AI Election Deepfake Measure at Risk in NY Budget Negotiations – Bloomberg Law

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A proposed curb on AI-made deepfakes might not make it into New York’s final spending plan ahead of a Thursday deadline to settle remaining budget issues, with Albany leaders still facing thorny questions about housing and health care.

The language (Part MM), backed by Gov. Kathy Hochul (D), would make campaigns disclose the use of artificial intelligence in campaign materials within 60 days of an election, similar to laws in other states like Michigan. Lawmakers argue the issue is too complicated to address in budget negotiations and should be considered as a standalone measure, though that could be harder to pass.

“With any new technology, there are always concerns and unanticipated challenges that arise,” Mike Murphy, a spokesperson for state Senate Majority Leader Andrea Stewart-Cousins (D), said Monday. “We look forward to discussing these issues both inside and outside the budget process.”

Assembly Speaker Carl Heastie (D), who has opposed adding policy items in the budget, said Tuesday that the proposal remains under discussion.

Legislative inaction against AI deepfakes in New York this year could have national importance, considering the state has several congressional swing districts that could help to determine control of the US House.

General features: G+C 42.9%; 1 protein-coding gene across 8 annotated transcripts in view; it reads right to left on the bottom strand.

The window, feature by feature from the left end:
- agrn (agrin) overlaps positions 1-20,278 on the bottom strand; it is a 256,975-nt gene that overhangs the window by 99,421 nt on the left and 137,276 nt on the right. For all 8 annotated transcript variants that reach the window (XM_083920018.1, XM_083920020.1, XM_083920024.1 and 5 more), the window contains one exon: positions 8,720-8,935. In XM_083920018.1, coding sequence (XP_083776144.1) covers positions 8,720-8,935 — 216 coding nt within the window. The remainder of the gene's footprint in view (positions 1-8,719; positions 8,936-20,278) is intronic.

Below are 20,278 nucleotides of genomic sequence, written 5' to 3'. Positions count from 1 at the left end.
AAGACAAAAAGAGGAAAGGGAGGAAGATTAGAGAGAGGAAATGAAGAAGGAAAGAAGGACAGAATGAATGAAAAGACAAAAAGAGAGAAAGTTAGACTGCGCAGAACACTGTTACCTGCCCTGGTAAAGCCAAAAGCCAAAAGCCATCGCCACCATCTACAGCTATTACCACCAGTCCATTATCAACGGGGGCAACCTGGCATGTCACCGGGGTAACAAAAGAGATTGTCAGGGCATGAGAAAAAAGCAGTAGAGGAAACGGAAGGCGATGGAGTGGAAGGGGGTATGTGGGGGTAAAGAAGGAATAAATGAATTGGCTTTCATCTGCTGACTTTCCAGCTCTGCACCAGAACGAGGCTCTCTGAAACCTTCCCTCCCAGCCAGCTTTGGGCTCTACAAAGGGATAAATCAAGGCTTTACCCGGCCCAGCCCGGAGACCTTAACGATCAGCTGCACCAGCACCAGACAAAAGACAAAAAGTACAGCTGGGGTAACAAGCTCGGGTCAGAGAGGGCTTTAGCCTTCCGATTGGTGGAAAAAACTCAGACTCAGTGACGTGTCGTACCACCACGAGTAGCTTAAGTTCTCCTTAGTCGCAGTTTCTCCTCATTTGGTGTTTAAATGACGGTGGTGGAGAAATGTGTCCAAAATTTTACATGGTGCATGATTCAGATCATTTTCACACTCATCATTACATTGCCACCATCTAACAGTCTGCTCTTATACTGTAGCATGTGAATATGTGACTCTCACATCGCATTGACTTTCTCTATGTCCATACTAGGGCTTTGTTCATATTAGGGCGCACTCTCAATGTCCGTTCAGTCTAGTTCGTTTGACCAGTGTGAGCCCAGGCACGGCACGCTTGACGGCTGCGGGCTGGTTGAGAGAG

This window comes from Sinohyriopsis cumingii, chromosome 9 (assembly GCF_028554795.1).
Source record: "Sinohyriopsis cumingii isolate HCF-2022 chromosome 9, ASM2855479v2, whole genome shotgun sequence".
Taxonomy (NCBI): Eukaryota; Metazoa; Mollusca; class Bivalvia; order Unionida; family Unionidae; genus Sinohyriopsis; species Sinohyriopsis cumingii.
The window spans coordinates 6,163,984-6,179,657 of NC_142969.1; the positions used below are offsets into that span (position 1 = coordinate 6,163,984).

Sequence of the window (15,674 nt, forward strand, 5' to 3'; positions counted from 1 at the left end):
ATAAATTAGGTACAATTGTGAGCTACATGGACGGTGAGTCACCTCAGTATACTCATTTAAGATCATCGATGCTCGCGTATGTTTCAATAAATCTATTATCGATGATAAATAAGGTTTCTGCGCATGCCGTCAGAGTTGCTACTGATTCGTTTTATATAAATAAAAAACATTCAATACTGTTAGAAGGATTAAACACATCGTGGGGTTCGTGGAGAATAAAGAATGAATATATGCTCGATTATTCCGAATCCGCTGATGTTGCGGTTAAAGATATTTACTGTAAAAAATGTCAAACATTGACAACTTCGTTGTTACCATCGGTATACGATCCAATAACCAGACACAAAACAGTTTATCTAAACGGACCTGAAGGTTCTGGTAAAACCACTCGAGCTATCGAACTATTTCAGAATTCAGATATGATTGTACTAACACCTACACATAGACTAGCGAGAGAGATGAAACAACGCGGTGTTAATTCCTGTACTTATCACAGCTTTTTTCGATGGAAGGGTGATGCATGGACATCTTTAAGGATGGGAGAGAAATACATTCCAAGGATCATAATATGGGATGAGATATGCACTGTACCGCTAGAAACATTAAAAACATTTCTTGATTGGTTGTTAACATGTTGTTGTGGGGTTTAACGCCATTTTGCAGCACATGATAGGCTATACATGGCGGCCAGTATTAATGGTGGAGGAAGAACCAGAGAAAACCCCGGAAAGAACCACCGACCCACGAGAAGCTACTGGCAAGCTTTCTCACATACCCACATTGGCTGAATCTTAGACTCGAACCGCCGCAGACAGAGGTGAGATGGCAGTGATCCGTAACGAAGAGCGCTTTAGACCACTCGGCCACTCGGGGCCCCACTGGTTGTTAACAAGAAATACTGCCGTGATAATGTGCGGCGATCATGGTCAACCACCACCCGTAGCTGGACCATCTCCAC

Budget or Bust

Deepfake restrictions might not be enacted unless lawmakers include them in the budget process. They extended the talks last week after missing the April 1 deadline set by state law.

New York’s budget process gives the governor leverage over lawmakers, because legislators face pressure to approve policy proposals as part of omnibus bills that include must-pass items like school funding.

That gubernatorial power doesn’t exist in the state’s normal legislative procedures. In the current situation, though, the deepfakes measure might have to compete with issues like housing negotiations that could dominate the remainder of the legislative session, which is scheduled to end on June 6.

“Time is of the essence,” groups including Public Citizen and the Brooklyn NAACP said in an April 1 letter to Hochul and legislative leaders. “We recognize that it is not feasible to address every aspect of the challenge posed by the latest advances in deceptive AI technology in time for the 2024 election, but that is no excuse for inaction.”

The groups said a bill (SB 8631) approved by the Senate Elections Committee last month could be a potential alternative to Hochul’s proposal in the budget. The Senate bill would limit to political candidates the right to sue and would have a narrower definition of deepfakes.

‘Field day’ for Courts?

Hochul’s proposal has encountered opposition. Justin Harrison, senior policy counsel at the New York Civil Liberties Union, said the language addressing materials made with “digitization” is so broad that it could arguably cover ordinary uses of technology—rather than the types of video and audio fakes aimed at politicians like President Joe Biden that have attracted attention in recent months.

The measure could set off a cascade of litigation, Harrison said. Hochul’s bill would allow voters to seek “injunctive or other equitable relief” against anyone who distributes, publishes, or broadcasts “deceptive media” with some exceptions for news gathering and parody, according to the language.

A proposed requirement that campaign materials feature a sentence informing viewers or listeners of the use of “digitalization” also raises First Amendment issues about prior restraint, Harrison said.

His group has urged Senate leaders to back a more deliberative approach to AI-made deepfakes, even if that results in no action in the budget.

“The courts are going to have a field day with stuff like this if it passes,” Harrison said.

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